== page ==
Dravid, Chhetri enthrall kids

Two legends and scores of selfie-seeking children set the tone at the Bangalore Football Stadium as Indian football team captain Sunil Chhetri and former Indian cricket team skipper Rahul Dravid strode onto the pitch.

On a scorching Saturday afternoon, Bengaluru FC hosted the Grassroots Festival that witnessed Chhetri leading out a slightly different set of youngsters as they pitted themselves against Gurpreet Singh Sandhu's colts.

Another highlight of the afternoon was when two sets of 40 children, who are a part of various BFC programmes, with Dravid in goal, were presented with a fabulous opportunity of coming up against Chhetri, Sandhu, Udanta Singh, Erik Paartalu and Juanan among others.

Dravid, also an ambassador for the club, was thrilled at the opportunity and said: "We had forty defenders and they still managed to get through (laughs). Honestly, it's great fun to be here and interact with these guys (BFC players) who are superstars in the game and in the city.

"It's priceless for the kids to be here and get to kick the ball around with these fantastic players," he added.

Chhetri echoed similar sentiments while also sharing an instance that close-captioned the admiration the players had for Dravid.

"Rahul asked Gurpreet for his gloves and Gurpreet immediately asked someone to click a picture of that. Later, he comes up to me and says 'Rahul Dravid actually used my gloves. I'm going to frame this'," he disclosed.

The Indian skipper also shared another interesting insight on how he wanted to be the next big thing in cricket.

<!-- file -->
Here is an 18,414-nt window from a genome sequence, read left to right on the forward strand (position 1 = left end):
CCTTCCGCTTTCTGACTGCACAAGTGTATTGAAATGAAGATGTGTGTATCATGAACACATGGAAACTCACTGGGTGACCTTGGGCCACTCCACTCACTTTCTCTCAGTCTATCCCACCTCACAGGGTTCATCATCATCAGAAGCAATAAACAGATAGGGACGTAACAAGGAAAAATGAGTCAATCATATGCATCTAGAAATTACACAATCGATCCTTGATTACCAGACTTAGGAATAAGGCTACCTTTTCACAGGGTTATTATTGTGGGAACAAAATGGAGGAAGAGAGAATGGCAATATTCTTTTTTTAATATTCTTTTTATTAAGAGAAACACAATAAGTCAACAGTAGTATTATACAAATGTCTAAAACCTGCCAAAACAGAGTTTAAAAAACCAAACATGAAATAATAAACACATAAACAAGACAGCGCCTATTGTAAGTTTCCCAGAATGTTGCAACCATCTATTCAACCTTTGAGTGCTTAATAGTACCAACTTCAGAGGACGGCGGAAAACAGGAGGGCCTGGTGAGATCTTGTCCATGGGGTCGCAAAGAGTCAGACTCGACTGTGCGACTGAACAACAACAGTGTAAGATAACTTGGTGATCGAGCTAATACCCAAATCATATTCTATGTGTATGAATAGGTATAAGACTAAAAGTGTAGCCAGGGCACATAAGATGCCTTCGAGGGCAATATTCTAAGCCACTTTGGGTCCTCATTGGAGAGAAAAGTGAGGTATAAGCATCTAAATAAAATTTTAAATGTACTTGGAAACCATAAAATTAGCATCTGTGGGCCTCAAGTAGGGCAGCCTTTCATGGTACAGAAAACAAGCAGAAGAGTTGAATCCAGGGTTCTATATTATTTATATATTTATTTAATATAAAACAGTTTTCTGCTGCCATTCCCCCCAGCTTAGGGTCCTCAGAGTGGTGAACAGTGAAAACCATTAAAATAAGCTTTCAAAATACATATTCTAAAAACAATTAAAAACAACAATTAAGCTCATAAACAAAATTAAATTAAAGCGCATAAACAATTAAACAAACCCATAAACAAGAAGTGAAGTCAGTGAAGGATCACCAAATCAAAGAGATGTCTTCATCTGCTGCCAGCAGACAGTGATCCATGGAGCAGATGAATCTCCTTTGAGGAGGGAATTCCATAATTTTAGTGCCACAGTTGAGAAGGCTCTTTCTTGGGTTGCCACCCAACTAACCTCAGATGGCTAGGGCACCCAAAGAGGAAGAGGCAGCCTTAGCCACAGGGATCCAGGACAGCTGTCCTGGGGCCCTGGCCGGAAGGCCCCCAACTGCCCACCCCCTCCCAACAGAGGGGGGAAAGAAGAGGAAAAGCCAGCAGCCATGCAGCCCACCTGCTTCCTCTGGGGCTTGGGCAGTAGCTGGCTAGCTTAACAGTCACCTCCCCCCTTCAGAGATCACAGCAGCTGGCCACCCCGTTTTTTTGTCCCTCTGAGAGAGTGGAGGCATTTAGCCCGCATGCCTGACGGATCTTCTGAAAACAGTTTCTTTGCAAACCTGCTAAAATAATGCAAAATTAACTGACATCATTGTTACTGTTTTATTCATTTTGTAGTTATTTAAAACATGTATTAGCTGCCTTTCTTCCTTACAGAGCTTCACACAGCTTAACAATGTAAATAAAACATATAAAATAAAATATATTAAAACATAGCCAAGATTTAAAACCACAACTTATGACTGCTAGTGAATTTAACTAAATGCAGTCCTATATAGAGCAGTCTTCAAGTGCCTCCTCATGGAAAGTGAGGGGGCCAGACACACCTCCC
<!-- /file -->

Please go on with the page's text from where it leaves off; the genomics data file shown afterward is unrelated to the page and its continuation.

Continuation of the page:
"When I was younger, I wanted to be the next (Sachin) Tendulkar or Dravid. I even enrolled in a coaching camp but then I saw the speed of the ball and decided against it," he quipped.

As part of the initiative, BFC also identified two bright, young prospects -- 10-year-old Guru Kiran and 13-year-old Monica N -- who will receive training under BFC coaches.

While cricket has become a viable career option for many due to the extensive and comprehensive structure at the grassroot, football is still clawing its way up the sport ladder in the country.

Dravid, who is coach of the India under-19 team, said he was all for development of any sport and felt the need for a training system to kick-in when children are a lot younger.

"I'm not an expert but in general, when it comes to grassroot sport, I think you need to engage young kids as early as possible. For them to have fun with the sport, that is important. Regardless of the sport, children want to play tournaments and matches and the more they do that, the better chances you have of engaging them for a lifetime."

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Dravid, Chhetri enthrall kids

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